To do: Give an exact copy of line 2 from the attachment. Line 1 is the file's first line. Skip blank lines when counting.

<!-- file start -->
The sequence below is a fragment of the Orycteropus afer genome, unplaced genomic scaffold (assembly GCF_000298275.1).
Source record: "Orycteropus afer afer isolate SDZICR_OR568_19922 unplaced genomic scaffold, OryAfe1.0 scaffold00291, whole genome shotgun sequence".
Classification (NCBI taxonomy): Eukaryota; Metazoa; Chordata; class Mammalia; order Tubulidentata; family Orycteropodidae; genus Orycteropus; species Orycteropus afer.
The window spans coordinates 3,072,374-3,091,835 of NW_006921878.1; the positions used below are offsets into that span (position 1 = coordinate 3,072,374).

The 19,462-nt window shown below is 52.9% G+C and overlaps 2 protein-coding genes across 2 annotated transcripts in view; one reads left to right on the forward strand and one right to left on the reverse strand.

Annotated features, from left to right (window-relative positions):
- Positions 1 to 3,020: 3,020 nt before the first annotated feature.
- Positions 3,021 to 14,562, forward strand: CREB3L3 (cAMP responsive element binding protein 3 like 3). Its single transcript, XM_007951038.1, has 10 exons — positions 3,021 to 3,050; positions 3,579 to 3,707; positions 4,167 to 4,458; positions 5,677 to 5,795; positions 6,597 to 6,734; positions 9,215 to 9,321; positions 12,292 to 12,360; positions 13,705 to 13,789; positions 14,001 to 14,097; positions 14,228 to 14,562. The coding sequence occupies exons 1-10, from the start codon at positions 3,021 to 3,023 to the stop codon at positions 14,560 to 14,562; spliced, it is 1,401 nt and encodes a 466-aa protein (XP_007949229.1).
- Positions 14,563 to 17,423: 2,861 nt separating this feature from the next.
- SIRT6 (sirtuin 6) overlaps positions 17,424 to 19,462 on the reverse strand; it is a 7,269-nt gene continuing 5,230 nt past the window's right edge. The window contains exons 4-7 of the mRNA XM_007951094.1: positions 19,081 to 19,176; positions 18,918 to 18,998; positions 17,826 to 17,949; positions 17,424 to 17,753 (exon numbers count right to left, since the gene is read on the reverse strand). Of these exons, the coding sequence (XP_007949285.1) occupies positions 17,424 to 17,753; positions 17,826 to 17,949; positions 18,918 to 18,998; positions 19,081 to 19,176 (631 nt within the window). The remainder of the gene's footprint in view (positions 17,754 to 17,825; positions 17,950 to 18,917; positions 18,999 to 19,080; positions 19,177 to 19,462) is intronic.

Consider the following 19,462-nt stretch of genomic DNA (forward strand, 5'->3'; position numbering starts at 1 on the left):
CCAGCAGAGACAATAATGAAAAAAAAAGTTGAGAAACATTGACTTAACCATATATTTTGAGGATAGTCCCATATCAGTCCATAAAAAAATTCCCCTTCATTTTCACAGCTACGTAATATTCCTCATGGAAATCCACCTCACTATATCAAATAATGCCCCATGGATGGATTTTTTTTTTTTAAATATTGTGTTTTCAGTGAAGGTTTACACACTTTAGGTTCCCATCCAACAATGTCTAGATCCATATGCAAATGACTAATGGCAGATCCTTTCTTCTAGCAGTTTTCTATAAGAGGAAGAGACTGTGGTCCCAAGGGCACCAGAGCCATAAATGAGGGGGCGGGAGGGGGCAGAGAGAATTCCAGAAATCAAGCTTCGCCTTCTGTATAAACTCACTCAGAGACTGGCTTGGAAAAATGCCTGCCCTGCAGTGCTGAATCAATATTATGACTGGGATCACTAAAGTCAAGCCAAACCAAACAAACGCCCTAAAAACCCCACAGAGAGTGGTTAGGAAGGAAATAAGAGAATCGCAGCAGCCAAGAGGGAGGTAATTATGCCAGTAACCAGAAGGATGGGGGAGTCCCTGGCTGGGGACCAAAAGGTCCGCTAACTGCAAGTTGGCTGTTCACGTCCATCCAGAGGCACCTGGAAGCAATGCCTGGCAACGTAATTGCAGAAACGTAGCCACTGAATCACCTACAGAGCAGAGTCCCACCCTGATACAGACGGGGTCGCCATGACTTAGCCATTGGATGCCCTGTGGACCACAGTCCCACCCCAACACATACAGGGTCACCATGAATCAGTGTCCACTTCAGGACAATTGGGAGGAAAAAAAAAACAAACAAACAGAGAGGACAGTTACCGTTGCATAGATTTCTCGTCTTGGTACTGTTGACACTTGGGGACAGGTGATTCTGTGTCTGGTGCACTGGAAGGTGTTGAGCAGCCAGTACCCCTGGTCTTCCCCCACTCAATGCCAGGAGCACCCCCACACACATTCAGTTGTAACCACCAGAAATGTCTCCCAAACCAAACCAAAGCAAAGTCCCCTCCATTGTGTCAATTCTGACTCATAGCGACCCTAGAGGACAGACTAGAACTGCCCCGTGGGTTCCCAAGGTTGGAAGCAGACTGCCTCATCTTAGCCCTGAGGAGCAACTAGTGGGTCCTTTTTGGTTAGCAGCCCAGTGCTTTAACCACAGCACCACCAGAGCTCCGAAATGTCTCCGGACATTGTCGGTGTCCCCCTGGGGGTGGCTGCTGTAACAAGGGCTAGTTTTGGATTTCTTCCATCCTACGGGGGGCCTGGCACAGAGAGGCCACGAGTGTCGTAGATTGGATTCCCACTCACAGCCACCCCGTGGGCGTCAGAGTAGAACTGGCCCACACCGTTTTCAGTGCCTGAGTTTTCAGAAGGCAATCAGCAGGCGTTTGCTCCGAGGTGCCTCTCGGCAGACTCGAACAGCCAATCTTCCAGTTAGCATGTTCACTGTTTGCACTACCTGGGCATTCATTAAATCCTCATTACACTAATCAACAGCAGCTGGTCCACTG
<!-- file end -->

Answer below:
Source record: "Orycteropus afer afer isolate SDZICR_OR568_19922 unplaced genomic scaffold, OryAfe1.0 scaffold00291, whole genome shotgun sequence".